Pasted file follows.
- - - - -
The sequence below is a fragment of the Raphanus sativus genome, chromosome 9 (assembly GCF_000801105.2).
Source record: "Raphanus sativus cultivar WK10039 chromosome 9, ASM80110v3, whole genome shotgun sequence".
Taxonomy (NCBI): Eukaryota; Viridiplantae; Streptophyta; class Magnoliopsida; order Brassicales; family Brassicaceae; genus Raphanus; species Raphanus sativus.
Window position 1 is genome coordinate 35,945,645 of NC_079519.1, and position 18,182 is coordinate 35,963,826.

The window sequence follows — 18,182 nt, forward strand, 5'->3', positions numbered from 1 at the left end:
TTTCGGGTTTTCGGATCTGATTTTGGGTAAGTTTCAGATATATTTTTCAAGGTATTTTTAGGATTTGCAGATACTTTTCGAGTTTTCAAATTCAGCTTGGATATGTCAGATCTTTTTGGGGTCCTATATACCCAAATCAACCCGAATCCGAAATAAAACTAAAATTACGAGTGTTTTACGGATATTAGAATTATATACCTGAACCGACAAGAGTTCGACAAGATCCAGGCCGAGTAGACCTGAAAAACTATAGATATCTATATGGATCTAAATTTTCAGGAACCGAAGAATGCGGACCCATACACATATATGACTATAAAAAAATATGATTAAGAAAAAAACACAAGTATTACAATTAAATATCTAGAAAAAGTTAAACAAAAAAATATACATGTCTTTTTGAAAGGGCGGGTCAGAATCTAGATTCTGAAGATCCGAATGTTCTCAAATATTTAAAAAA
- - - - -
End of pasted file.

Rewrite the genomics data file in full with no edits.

The sequence below is a fragment of the Raphanus sativus genome, chromosome 9 (assembly GCF_000801105.2).
Source record: "Raphanus sativus cultivar WK10039 chromosome 9, ASM80110v3, whole genome shotgun sequence".
Taxonomy (NCBI): Eukaryota; Viridiplantae; Streptophyta; class Magnoliopsida; order Brassicales; family Brassicaceae; genus Raphanus; species Raphanus sativus.
Window position 1 is genome coordinate 35,945,645 of NC_079519.1, and position 18,182 is coordinate 35,963,826.

The window sequence follows — 18,182 nt, forward strand, 5'->3', positions numbered from 1 at the left end:
TTTCGGGTTTTCGGATCTGATTTTGGGTAAGTTTCAGATATATTTTTCAAGGTATTTTTAGGATTTGCAGATACTTTTCGAGTTTTCAAATTCAGCTTGGATATGTCAGATCTTTTTGGGGTCCTATATACCCAAATCAACCCGAATCCGAAATAAAACTAAAATTACGAGTGTTTTACGGATATTAGAATTATATACCTGAACCGACAAGAGTTCGACAAGATCCAGGCCGAGTAGACCTGAAAAACTATAGATATCTATATGGATCTAAATTTTCAGGAACCGAAGAATGCGGACCCATACACATATATGACTATAAAAAAATATGATTAAGAAAAAAACACAAGTATTACAATTAAATATCTAGAAAAAGTTAAACAAAAAAATATACATGTCTTTTTGAAAGGGCGGGTCAGAATCTAGATTCTGAAGATCCGAATGTTCTCAAATATTTAAAAAA